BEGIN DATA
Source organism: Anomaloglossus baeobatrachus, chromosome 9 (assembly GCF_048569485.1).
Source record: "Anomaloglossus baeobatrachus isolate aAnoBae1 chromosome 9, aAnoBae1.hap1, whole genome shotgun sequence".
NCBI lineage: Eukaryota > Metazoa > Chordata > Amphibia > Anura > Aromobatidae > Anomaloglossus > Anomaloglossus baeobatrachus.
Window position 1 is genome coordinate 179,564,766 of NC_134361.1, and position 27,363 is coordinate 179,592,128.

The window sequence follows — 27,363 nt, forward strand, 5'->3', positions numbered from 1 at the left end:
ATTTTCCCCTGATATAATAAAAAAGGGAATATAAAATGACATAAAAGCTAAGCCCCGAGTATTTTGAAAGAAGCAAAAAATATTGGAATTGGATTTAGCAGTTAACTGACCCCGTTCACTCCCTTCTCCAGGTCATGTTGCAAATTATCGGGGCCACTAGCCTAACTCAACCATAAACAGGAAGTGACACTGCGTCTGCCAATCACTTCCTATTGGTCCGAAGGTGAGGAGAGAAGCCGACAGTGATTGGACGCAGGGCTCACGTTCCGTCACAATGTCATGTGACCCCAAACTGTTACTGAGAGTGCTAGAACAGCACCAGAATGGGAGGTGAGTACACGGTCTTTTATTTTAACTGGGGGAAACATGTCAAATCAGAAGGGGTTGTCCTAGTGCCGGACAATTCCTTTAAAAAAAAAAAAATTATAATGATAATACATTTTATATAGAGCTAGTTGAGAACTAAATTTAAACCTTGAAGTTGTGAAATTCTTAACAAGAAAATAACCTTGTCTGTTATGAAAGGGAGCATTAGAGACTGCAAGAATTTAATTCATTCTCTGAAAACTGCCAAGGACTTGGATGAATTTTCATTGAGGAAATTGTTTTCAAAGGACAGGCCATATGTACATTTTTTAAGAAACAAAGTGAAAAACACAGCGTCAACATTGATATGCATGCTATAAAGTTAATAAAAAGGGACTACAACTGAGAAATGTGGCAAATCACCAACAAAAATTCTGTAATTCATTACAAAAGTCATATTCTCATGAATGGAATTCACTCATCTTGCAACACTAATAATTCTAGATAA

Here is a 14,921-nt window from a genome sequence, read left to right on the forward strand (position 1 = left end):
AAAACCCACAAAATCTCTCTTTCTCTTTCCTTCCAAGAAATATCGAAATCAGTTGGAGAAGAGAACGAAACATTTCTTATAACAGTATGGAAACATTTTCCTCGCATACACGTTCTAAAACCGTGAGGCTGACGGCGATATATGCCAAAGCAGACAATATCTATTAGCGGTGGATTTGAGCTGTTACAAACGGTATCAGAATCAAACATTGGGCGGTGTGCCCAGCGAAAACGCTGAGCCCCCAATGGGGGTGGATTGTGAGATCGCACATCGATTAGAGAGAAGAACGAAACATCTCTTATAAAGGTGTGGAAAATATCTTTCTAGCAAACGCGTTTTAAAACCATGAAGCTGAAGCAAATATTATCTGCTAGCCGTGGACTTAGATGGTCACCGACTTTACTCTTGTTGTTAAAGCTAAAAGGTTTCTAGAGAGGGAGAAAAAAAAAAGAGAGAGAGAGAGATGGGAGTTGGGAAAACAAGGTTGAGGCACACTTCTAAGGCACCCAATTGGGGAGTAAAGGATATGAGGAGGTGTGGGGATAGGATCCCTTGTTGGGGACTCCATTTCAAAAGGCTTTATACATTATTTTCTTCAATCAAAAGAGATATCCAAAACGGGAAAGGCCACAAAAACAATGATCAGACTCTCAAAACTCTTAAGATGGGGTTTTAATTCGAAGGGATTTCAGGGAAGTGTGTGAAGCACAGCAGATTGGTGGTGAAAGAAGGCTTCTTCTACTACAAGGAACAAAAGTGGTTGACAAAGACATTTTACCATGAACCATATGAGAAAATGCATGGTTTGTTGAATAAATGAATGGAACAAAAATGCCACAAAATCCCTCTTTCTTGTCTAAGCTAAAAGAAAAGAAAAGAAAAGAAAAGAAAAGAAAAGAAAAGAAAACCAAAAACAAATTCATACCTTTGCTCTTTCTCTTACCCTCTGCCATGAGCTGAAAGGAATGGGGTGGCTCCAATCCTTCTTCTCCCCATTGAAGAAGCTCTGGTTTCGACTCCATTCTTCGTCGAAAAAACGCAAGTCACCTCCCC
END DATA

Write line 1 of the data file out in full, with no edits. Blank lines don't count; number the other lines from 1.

Source organism: Anomaloglossus baeobatrachus, chromosome 9 (assembly GCF_048569485.1).